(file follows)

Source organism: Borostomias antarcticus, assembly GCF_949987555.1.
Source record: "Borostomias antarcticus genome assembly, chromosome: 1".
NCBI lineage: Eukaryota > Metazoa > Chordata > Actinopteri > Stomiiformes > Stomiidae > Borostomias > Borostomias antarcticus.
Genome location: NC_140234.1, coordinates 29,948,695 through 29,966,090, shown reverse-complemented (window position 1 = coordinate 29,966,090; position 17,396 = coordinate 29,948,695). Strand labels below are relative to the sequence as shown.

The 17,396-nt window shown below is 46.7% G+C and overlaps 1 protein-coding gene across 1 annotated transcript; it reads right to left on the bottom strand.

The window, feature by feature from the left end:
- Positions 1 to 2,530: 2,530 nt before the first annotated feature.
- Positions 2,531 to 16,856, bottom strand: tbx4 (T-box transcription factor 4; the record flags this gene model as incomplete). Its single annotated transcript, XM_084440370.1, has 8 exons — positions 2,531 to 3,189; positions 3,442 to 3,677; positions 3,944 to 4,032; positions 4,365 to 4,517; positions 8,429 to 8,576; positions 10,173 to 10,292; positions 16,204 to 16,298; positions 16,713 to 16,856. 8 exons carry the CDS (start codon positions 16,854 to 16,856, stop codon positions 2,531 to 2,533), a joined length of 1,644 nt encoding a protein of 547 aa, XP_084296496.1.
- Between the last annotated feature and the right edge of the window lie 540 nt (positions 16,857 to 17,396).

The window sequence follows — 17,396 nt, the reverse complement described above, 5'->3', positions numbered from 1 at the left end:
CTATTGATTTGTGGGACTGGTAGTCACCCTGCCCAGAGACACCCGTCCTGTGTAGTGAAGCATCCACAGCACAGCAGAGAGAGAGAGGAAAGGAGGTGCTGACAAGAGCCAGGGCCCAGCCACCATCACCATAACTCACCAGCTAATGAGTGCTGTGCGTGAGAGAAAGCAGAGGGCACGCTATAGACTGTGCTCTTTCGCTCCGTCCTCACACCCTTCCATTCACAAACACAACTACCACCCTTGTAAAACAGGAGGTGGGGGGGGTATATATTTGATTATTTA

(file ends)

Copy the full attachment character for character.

Source organism: Borostomias antarcticus, assembly GCF_949987555.1.
Source record: "Borostomias antarcticus genome assembly, chromosome: 1".
NCBI lineage: Eukaryota > Metazoa > Chordata > Actinopteri > Stomiiformes > Stomiidae > Borostomias > Borostomias antarcticus.
Genome location: NC_140234.1, coordinates 29,948,695 through 29,966,090, shown reverse-complemented (window position 1 = coordinate 29,966,090; position 17,396 = coordinate 29,948,695). Strand labels below are relative to the sequence as shown.

The 17,396-nt window shown below is 46.7% G+C and overlaps 1 protein-coding gene across 1 annotated transcript; it reads right to left on the bottom strand.

The window, feature by feature from the left end:
- Positions 1 to 2,530: 2,530 nt before the first annotated feature.
- Positions 2,531 to 16,856, bottom strand: tbx4 (T-box transcription factor 4; the record flags this gene model as incomplete). Its single annotated transcript, XM_084440370.1, has 8 exons — positions 2,531 to 3,189; positions 3,442 to 3,677; positions 3,944 to 4,032; positions 4,365 to 4,517; positions 8,429 to 8,576; positions 10,173 to 10,292; positions 16,204 to 16,298; positions 16,713 to 16,856. 8 exons carry the CDS (start codon positions 16,854 to 16,856, stop codon positions 2,531 to 2,533), a joined length of 1,644 nt encoding a protein of 547 aa, XP_084296496.1.
- Between the last annotated feature and the right edge of the window lie 540 nt (positions 16,857 to 17,396).

The window sequence follows — 17,396 nt, the reverse complement described above, 5'->3', positions numbered from 1 at the left end:
CTATTGATTTGTGGGACTGGTAGTCACCCTGCCCAGAGACACCCGTCCTGTGTAGTGAAGCATCCACAGCACAGCAGAGAGAGAGAGGAAAGGAGGTGCTGACAAGAGCCAGGGCCCAGCCACCATCACCATAACTCACCAGCTAATGAGTGCTGTGCGTGAGAGAAAGCAGAGGGCACGCTATAGACTGTGCTCTTTCGCTCCGTCCTCACACCCTTCCATTCACAAACACAACTACCACCCTTGTAAAACAGGAGGTGGGGGGGGTATATATTTGATTATTTA